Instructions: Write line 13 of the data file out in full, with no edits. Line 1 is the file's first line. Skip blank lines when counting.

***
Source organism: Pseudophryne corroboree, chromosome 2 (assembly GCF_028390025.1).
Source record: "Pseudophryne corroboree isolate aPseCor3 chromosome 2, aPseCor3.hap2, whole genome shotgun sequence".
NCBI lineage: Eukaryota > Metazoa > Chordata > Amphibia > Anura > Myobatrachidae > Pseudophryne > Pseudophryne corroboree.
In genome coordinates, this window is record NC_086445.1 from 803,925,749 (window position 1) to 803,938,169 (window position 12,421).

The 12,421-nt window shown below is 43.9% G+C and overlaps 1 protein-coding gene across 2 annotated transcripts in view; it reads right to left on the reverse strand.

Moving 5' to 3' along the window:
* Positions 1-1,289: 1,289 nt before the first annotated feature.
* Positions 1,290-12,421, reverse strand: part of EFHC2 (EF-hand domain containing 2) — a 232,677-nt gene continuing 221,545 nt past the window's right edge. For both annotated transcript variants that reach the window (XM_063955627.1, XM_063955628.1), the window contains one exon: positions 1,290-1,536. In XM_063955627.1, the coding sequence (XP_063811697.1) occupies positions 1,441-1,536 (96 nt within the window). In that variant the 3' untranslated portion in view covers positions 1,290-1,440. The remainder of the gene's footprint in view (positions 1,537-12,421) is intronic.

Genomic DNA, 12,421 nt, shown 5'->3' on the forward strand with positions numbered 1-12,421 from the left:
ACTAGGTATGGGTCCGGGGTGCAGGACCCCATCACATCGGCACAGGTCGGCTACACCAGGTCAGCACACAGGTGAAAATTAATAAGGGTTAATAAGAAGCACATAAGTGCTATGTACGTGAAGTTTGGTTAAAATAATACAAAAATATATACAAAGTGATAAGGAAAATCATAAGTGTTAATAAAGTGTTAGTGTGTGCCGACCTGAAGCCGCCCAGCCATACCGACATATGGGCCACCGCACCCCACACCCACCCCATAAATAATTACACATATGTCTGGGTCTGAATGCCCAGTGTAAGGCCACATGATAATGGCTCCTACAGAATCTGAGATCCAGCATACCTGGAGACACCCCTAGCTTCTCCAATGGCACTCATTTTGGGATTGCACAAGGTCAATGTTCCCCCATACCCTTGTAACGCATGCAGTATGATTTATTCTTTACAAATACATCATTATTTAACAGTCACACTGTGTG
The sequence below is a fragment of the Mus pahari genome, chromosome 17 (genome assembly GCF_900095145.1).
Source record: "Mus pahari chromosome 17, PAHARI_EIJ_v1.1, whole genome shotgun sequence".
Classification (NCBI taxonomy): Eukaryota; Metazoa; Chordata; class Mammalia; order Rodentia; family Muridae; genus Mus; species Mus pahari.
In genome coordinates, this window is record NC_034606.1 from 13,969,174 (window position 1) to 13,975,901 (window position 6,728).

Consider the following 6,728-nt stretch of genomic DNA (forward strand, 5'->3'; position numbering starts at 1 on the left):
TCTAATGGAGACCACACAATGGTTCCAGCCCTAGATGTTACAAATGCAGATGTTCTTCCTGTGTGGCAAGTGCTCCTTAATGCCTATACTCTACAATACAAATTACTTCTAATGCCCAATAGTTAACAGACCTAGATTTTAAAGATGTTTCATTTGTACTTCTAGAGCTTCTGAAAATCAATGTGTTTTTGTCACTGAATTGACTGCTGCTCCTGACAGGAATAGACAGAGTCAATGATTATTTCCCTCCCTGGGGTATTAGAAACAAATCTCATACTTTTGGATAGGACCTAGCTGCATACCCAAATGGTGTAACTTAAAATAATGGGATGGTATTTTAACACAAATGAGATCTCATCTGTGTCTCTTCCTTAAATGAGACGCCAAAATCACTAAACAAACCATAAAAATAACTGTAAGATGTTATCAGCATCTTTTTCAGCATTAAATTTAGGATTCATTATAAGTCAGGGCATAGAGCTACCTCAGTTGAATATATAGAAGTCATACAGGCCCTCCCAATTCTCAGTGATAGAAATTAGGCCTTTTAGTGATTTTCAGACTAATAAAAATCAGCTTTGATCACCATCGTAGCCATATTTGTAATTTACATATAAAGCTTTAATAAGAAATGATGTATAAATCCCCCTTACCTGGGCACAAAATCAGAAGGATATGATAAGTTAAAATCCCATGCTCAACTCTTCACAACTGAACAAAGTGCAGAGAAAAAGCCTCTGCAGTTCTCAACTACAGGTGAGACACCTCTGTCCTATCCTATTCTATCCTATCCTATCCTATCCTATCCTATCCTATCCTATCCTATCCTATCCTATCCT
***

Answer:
Classification (NCBI taxonomy): Eukaryota; Metazoa; Chordata; class Mammalia; order Rodentia; family Muridae; genus Mus; species Mus pahari.